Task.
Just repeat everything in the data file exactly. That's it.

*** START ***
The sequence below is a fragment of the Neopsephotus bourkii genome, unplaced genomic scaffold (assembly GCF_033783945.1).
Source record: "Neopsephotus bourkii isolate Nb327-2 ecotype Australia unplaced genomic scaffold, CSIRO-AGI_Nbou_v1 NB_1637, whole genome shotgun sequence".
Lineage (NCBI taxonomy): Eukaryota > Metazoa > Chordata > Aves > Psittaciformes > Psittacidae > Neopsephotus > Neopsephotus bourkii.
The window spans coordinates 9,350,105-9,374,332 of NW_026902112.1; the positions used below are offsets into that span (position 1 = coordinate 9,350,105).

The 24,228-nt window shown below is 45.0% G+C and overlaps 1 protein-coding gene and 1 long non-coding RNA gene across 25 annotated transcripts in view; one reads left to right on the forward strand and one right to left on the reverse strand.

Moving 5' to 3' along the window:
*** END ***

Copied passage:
The sequence below is a fragment of the Neopsephotus bourkii genome, unplaced genomic scaffold (assembly GCF_033783945.1).
Source record: "Neopsephotus bourkii isolate Nb327-2 ecotype Australia unplaced genomic scaffold, CSIRO-AGI_Nbou_v1 NB_1637, whole genome shotgun sequence".
Lineage (NCBI taxonomy): Eukaryota > Metazoa > Chordata > Aves > Psittaciformes > Psittacidae > Neopsephotus > Neopsephotus bourkii.
The window spans coordinates 9,350,105-9,374,332 of NW_026902112.1; the positions used below are offsets into that span (position 1 = coordinate 9,350,105).

The 24,228-nt window shown below is 45.0% G+C and overlaps 1 protein-coding gene and 1 long non-coding RNA gene across 25 annotated transcripts in view; one reads left to right on the forward strand and one right to left on the reverse strand.

Moving 5' to 3' along the window: